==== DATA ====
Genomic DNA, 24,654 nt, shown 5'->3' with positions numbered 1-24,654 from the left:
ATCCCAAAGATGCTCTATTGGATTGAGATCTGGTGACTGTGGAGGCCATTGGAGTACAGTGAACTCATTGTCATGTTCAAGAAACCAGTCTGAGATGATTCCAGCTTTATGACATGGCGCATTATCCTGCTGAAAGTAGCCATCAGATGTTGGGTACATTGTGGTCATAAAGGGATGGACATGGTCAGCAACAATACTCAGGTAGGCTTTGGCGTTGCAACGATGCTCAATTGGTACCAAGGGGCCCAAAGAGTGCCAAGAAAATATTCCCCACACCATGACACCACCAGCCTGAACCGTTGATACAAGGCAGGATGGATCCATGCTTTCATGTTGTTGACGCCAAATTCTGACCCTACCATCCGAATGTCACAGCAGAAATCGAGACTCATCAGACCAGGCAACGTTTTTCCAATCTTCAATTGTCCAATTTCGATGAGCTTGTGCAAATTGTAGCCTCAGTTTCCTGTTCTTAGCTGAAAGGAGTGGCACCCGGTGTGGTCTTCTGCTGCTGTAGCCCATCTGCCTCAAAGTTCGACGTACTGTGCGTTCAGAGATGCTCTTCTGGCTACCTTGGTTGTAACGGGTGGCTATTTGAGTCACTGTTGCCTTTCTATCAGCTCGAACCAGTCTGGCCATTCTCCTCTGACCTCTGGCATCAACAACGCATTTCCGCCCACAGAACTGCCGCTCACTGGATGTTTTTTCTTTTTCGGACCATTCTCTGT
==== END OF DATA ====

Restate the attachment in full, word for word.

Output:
Genomic DNA, 24,654 nt, shown 5'->3' with positions numbered 1-24,654 from the left:
ATCCCAAAGATGCTCTATTGGATTGAGATCTGGTGACTGTGGAGGCCATTGGAGTACAGTGAACTCATTGTCATGTTCAAGAAACCAGTCTGAGATGATTCCAGCTTTATGACATGGCGCATTATCCTGCTGAAAGTAGCCATCAGATGTTGGGTACATTGTGGTCATAAAGGGATGGACATGGTCAGCAACAATACTCAGGTAGGCTTTGGCGTTGCAACGATGCTCAATTGGTACCAAGGGGCCCAAAGAGTGCCAAGAAAATATTCCCCACACCATGACACCACCAGCCTGAACCGTTGATACAAGGCAGGATGGATCCATGCTTTCATGTTGTTGACGCCAAATTCTGACCCTACCATCCGAATGTCACAGCAGAAATCGAGACTCATCAGACCAGGCAACGTTTTTCCAATCTTCAATTGTCCAATTTCGATGAGCTTGTGCAAATTGTAGCCTCAGTTTCCTGTTCTTAGCTGAAAGGAGTGGCACCCGGTGTGGTCTTCTGCTGCTGTAGCCCATCTGCCTCAAAGTTCGACGTACTGTGCGTTCAGAGATGCTCTTCTGGCTACCTTGGTTGTAACGGGTGGCTATTTGAGTCACTGTTGCCTTTCTATCAGCTCGAACCAGTCTGGCCATTCTCCTCTGACCTCTGGCATCAACAACGCATTTCCGCCCACAGAACTGCCGCTCACTGGATGTTTTTTCTTTTTCGGACCATTCTCTGT